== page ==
Consequently, the banks who had purchased government bonds from those countries were facing potential defaults from the peripheral countries. The potential of huge losses spread fear of a contagion that would lead to widespread bank failures throughout Europe and a double dip recession. Only through the generosity of the richer countries could Europe be saved from the proliferous periphery.

Here's the problem, with the exception of Greece, the debt problems of the peripheral countries was not much worse and in some cases better than the wealthier European countries. Furthermore, the moral faults of those nations was clearly misplaced. Investment and capital formation was as great or greater and the work ethic actually appears stronger (see the above graphs).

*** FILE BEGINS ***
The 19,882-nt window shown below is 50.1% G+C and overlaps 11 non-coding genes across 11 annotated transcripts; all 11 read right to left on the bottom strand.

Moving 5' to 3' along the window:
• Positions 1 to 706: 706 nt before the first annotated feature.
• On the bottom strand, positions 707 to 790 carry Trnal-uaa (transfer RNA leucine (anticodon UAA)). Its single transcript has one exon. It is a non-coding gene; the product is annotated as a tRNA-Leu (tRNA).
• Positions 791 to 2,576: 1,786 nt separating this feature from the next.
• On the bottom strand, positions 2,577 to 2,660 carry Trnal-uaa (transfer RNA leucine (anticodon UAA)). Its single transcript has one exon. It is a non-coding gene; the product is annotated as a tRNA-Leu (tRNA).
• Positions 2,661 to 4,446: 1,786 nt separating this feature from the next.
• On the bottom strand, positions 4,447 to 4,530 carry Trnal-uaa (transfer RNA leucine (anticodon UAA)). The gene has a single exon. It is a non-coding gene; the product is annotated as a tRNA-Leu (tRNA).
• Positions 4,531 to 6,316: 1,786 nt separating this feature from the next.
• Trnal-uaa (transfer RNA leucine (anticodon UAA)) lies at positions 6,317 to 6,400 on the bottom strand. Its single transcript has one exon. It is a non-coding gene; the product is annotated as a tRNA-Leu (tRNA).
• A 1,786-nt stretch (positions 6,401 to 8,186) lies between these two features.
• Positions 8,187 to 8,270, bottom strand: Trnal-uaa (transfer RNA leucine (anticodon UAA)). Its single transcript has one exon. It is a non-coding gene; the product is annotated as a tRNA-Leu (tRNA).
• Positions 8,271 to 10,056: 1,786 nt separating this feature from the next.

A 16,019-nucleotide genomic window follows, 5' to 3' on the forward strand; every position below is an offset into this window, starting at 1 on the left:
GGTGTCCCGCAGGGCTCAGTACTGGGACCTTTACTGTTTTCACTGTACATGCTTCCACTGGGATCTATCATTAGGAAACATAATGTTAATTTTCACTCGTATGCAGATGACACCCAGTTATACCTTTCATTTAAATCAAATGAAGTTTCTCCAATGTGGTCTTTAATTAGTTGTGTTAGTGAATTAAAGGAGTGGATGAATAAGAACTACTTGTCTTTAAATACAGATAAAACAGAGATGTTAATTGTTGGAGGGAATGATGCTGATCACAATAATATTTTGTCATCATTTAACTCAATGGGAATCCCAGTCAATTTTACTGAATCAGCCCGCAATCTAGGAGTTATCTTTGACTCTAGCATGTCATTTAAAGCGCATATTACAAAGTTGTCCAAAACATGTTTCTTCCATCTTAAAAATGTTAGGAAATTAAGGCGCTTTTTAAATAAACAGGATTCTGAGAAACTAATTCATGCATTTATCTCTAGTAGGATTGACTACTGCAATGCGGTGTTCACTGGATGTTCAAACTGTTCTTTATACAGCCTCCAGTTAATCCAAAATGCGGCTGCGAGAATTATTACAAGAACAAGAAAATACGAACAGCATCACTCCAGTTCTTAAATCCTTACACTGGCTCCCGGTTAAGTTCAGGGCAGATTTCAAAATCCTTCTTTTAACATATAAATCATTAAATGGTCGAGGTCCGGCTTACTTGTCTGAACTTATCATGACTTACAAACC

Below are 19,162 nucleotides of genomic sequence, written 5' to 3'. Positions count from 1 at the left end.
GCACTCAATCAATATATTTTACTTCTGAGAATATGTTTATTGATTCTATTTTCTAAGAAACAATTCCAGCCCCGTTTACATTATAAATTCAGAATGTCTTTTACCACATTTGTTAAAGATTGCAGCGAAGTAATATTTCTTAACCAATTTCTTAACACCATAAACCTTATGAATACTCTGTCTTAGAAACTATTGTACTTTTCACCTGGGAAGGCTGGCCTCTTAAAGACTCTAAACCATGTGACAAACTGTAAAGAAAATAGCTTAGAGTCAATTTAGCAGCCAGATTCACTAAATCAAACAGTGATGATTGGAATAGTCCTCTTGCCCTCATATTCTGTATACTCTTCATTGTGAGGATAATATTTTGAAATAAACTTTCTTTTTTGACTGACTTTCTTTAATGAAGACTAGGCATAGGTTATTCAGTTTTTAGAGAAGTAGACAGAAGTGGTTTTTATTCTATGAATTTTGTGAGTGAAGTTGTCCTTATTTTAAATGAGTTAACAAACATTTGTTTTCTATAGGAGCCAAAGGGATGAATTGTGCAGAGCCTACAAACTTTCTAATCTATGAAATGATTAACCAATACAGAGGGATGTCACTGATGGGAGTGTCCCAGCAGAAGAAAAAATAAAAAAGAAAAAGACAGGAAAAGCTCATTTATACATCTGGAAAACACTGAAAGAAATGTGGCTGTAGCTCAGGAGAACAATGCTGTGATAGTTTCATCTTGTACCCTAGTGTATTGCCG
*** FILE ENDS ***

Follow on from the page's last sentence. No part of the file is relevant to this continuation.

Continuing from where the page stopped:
Then what was the cause of the crisis? The answer appears to be quite the opposite. The alternative explanation is that the adoption of the Euro resulted in a flow of capital to the periphery to take advantage of the cheaper labor and new markets. When the recession hit, the capital reversed it's direction leaving a massive current accounts deficit. Since all of the counties had one currency, they were unable to devalue their currency to balance the outflow. I'll cover more this in my next blog.